Atahuallpa converted, submitted stoically, was strangled in the plaza of Cajamarca and given a Christian burial.
www.ld4all.com /forum/viewtopic.php?p=60358   (2156 words)

  
 Atalhuallpa
This is a portrait of Atahuallpa, the last king of the Incas of Peru.
Atahuallpa is shown as the rich and powerful ruler of the Inca Empire.
They painted Atahuallpa and other Incan kings to show that these rulers and their history were still honored among the Inca.
www.brooklynexpedition.org /latin/culture/atahu/cu_atahu_main.html   (109 words)

  
 History Of The Conquest Of Peru By William Hickling Prescott- book-3 Chapter 2 from Nalanda Digital Library at NIT ...
By some it is said, that, in Atahuallpa's first encounter with the troops of Cuzco, he was defeated and made prisoner near Tumebamba, a favorite residence of his father in the ancient territory of Quito, and in the district of Canaris.
Atahuallpa's troops, flushed with recent success, fought with the confidence of those who relied on their superior prowess; while the loyal vassals of the Inca displayed all the self-devotion of men who held their own lives cheap in the service of their master.
Atahuallpa was not one of those to whom, in the language of the Grecian bard, "the Gods are willing to reveal themselves." 17 He had not read the handwriting on the heavens.
www.nalanda.nitc.ac.in /resources/english/etext-project/history/peru/book-3chapter2.html   (2892 words)

  
 History of the Conquest of Peru - Chapter 7
Atahuallpa, finding he had no power to turn his Conqueror from his purpose, recovered his habitual self-possession, and from that moment submitted himself to his fate with the courage of an Indian warrior.
Atahuallpa expressed a desire that his remains might be transported to Quito, the place of his birth, to be preserved with those of his maternal ancestors.
Atahuallpa's remains, notwithstanding his request, were laid in the cemetery of San Francisco.
www.worldwideschool.org /library/books/hst/southamerican/HistoryoftheConquestofPeru/chap19.html   (5974 words)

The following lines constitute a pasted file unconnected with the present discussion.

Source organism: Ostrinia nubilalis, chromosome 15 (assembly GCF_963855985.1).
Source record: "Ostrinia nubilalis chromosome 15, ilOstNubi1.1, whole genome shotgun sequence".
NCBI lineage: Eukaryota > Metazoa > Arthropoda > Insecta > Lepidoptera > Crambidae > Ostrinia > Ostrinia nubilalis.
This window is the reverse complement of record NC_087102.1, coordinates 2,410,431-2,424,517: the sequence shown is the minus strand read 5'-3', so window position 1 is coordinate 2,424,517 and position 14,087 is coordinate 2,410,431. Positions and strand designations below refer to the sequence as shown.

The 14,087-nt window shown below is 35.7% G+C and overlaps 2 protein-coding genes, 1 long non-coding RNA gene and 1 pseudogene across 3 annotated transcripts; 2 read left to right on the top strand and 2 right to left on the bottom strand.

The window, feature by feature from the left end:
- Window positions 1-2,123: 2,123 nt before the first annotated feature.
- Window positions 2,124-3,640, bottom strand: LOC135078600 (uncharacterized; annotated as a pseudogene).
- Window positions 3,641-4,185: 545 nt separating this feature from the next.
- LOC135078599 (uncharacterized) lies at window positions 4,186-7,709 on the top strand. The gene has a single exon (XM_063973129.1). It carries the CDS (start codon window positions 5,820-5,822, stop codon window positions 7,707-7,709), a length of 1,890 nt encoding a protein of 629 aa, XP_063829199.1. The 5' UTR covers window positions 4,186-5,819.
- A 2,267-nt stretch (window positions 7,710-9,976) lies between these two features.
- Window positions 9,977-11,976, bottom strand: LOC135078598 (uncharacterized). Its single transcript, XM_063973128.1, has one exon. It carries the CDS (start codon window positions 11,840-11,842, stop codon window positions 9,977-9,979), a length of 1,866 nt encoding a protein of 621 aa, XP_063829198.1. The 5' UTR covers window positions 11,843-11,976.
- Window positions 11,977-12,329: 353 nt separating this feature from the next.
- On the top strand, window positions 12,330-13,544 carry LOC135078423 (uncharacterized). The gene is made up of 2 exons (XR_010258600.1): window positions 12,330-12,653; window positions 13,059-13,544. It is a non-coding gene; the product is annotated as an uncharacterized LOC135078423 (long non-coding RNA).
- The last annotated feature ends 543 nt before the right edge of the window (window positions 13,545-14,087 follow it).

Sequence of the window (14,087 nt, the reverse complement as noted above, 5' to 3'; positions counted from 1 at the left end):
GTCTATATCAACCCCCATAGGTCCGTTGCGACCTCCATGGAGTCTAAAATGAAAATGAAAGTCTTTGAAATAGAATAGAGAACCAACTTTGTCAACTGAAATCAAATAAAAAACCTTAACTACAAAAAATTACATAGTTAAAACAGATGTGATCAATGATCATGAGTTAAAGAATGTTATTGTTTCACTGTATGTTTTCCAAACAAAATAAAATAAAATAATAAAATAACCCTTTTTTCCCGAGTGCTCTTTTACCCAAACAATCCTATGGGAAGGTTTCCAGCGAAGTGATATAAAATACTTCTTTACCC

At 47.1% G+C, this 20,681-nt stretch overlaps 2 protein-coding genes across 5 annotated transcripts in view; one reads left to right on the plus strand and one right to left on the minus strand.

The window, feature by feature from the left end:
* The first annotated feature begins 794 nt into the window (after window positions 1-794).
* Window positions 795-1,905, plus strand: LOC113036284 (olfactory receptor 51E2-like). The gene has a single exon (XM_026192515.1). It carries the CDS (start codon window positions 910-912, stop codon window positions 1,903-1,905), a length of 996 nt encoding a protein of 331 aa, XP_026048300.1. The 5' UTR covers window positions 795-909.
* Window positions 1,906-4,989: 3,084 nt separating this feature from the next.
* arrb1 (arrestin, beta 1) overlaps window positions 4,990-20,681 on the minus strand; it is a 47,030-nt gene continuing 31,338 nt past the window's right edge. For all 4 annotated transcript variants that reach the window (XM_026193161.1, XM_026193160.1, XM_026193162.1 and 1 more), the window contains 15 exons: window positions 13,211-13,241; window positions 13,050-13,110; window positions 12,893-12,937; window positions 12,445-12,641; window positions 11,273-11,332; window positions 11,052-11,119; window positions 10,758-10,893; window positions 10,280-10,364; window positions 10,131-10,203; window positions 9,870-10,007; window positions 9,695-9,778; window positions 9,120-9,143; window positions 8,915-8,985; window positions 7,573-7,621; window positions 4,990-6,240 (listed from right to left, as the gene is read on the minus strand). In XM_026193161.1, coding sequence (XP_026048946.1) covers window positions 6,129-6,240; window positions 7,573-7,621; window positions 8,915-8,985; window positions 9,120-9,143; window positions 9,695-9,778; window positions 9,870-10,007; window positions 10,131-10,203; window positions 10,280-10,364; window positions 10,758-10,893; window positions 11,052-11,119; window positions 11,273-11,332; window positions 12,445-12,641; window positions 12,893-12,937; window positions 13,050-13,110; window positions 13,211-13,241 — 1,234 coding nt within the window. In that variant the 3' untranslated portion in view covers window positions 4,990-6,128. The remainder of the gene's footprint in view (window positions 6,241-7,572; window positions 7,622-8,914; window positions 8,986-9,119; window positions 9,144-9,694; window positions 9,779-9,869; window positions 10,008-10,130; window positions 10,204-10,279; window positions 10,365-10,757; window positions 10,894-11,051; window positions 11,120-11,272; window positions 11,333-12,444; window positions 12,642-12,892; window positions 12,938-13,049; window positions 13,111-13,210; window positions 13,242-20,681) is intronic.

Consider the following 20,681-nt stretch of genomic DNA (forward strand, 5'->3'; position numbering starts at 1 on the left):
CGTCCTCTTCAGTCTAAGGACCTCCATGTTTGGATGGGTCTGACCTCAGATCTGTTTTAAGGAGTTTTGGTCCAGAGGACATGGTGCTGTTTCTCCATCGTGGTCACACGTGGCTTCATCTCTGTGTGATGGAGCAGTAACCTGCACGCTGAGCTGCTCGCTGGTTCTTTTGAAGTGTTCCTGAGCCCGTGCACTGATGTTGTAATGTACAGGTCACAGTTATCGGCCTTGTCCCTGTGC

Máximo Nivel - Cusco History   (Site not responding. Last check: 2007-10-20)
Atahuallpa was aware of the growing presence of the strange foreigners, but was too busy fighting his brother to worry about them.
While imprisoned, Atahuallpa ordered his brother Huascar to be killed for fear Pizarro would return him to power; and in an attempt to buy his freedom, Atahuallpa made his famous ransom offer of a room full of gold and two rooms full of silver.
Pizarro later killed Atahuallpa and appointed Manco Inca, a half brother of Huascar and Atahuallpa, as the new Incan ruler.
www.maximonivel.net /cusco_history.htm   (1272 words)

  
 The Conquistadors
Atahuallpa's motive was to free himself by paying them gold.
It never seems to have occurred to him that these few — fewer than 200 — would be the precursors of thousands, who would come to settle permanently in his land, and that one payment of gold would not be enough.
When it came time for Pizarro to fulfill his side of the bargain and release Atahuallpa, news came that one of the Inca's generals had assassinated one of Pizarro’s men.
daphne.palomar.edu /marguello_students/Fall_2003/005762798/Template/The_Conquistadors_files/slide0018.htm   (228 words)

  
 The Conquistadors
He said that he was an ambassador of a great king from overseas who was a friend of God and asked the Inca to renounce their gods.
Atahuallpa asked for proof and the friar gave him the Bible.
They took Atahuallpa prisoner; he tried to ransom himself with gold but knew that the Spanish were ruthless and untamable.
daphne.palomar.edu /marguello_students/Fall_2004/jminnich/The_Conquistadors_files/slide0012.htm   (128 words)

  
 Aspiring Spaniard's Guide: Conquistadors -- Pizarro   (Site not responding. Last check: 2007-10-20)
Atahuallpa and his younger brother, Huascar became entrenched in a bloody civil war for power after their father Wayna Capac succumbed to smallpox.
Pizarro marched on to Cuzco and appointed Manco -- a young son of Wayna Capac and half-brother of Atahuallpa -- the new Inca.
And, so in the end, fearing the loss of his soul, Atahuallpa agreed to be baptised in exchange for death by garrotting -- the death that Montezuma had suffered.
www.geocities.com /thalaric1/history/conquistadors/pizarro.html   (2243 words)

  
 The Royal Hunt of the Sun   (Site not responding. Last check: 2007-10-20)
The Inca God and ruler Atahuallpa claimed "I have priest power^I confess my people of all crimes against the sun." (page 19) They both believed in a supreme being, who would be killed by its enemies and rise from the dead.
Until Pizarro met Atahuallpa he had lost faith in conventional religion which had made him feel that life, as we know it, was pointless.
Atahuallpa was a strong leader but because his disciples viewed him as deity he had an added advantage.
www.4essays.com /essays/THE_ROYA.HTM   (821 words)

  
 Atahuallpa History Summary   (Site not responding. Last check: 2007-10-20)
Historically, Atahuallpa was neither the noblest nor the last of the Inca rulers.
Three years later, in 1530, Atahuallpa defeated Huascar in a civil war that left the Inca empire so debilitated that it was easily occupied by Spanish forces under Francisco Pizarro in 1532.
To avoid being burned at the stake, Atahuallpa agreed to be baptized as a Christian, although he previously had refused to accept conversion.
www.bookrags.com /history/religion/atahuallpa-eorl-01   (278 words)

  
 P B S : C o n q u i s t a d o r s - P i z a r r o